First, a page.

Know Your Style

March 8, 2014 Updated: March 5, 2014

I have a friend with many wonderful qualities; she is truly a good person. Unfortunately, style isn’t one of her better qualities.

When she gets dressed in the morning, if all her vital parts are covered, she considers herself well dressed. After all, what more do you need? Also, she’s at least 50 pounds overweight.

Recently, she was invited to a gala awards dinner and needed to buy a cocktail dress. She asked me to go shopping with her and help her choose a dress. I told her that if she really, really wanted me to accompany her, I would, but I didn’t think it was a good idea. I explained that my taste was not hers, and if I chose something that was very chic and high style, she probably wouldn’t feel comfortable in it.

After some deliberation, she decided that I was right and bought a dress by herself. I didn’t see what she chose and I am sure I wouldn’t wear it, but since I’m not the one who has to, it is a moot point.

Never go shopping with anyone who doesn’t share your taste or style sense or whose style isn’t better than yours.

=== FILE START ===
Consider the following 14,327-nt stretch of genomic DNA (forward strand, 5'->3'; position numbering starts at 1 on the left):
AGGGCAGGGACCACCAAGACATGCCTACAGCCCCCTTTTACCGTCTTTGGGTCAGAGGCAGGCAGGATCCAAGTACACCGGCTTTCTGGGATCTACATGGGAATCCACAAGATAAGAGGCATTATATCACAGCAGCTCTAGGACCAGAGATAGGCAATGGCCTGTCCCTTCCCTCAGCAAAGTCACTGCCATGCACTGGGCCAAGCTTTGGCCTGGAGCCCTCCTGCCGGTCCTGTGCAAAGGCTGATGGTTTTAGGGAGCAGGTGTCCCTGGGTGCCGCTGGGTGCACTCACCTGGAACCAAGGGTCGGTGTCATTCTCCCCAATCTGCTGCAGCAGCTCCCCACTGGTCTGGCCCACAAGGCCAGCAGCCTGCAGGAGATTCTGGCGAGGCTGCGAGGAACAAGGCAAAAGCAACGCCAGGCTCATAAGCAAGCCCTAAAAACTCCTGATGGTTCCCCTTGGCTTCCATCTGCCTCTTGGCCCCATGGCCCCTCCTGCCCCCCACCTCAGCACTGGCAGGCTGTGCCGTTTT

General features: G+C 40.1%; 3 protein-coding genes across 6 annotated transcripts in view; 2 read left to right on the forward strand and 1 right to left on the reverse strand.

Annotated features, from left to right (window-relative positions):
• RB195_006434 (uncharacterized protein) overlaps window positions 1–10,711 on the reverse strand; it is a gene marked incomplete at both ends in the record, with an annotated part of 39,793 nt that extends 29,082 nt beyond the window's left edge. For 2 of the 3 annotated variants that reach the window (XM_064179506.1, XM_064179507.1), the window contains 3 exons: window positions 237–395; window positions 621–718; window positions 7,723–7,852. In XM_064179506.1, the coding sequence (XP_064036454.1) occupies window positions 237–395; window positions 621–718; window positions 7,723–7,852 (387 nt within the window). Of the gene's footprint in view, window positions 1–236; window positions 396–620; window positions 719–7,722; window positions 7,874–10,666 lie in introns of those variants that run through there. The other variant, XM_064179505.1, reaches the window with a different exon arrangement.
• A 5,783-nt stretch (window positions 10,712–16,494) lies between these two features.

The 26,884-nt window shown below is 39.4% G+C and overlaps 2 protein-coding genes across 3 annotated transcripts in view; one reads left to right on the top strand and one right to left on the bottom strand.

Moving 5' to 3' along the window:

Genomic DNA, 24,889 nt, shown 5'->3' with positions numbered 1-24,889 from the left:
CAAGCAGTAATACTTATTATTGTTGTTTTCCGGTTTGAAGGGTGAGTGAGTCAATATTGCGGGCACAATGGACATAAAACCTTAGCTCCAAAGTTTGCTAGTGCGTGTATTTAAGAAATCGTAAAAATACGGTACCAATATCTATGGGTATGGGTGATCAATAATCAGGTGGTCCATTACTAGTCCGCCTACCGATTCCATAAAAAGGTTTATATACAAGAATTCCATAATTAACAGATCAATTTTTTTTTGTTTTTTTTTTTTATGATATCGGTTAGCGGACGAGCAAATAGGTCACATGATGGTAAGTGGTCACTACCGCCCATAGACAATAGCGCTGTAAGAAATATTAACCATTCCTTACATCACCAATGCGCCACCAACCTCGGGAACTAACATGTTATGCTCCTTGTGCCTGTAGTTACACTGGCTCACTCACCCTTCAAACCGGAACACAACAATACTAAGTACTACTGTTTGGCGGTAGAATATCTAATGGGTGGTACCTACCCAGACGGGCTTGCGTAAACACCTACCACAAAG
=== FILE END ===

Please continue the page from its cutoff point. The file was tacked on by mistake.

If everyone is wearing tight-fitting dresses that you absolutely hate, don’t buy into the trend. No matter how chic a dress might be, if you’re not comfortable in it, you will look and feel ill at ease—something that will ultimately stand out in public more then the virtues of the garment itself.

Many years ago I was browsing in a store and a woman was trying on a dress. The dress itself was really quite lovely, but the woman looked ever so uncomfortable in it.

She asked everyone around her for their opinion. Her friends told her that it was lovely and the sales staff, of course, concurred: “it was made for you.” Just as I was wondering whether I should open my big mouth and say something, she turned to me and asked for my opinion.

I told her, “It’s lovely, but not for you.” She actually looked relieved and told me she just didn’t feel comfortable in it. If she had bought it, she probably would have never worn it.

My style sense is different from that of most women in that I feel comfortable wearing things many women would not. But, if for any reason I feel (notice I don’t say “think,” but “feel,”) that it’s not for me, I don’t waste time analyzing it—I just take it off and look for something else. Always trust your instincts.

Miriam Silverberg is a freelance journalist and owner of Miriam Silverberg Associates, a boutique publicity agency in Manhattan. She may be reached at silverbergm@mindspring.com

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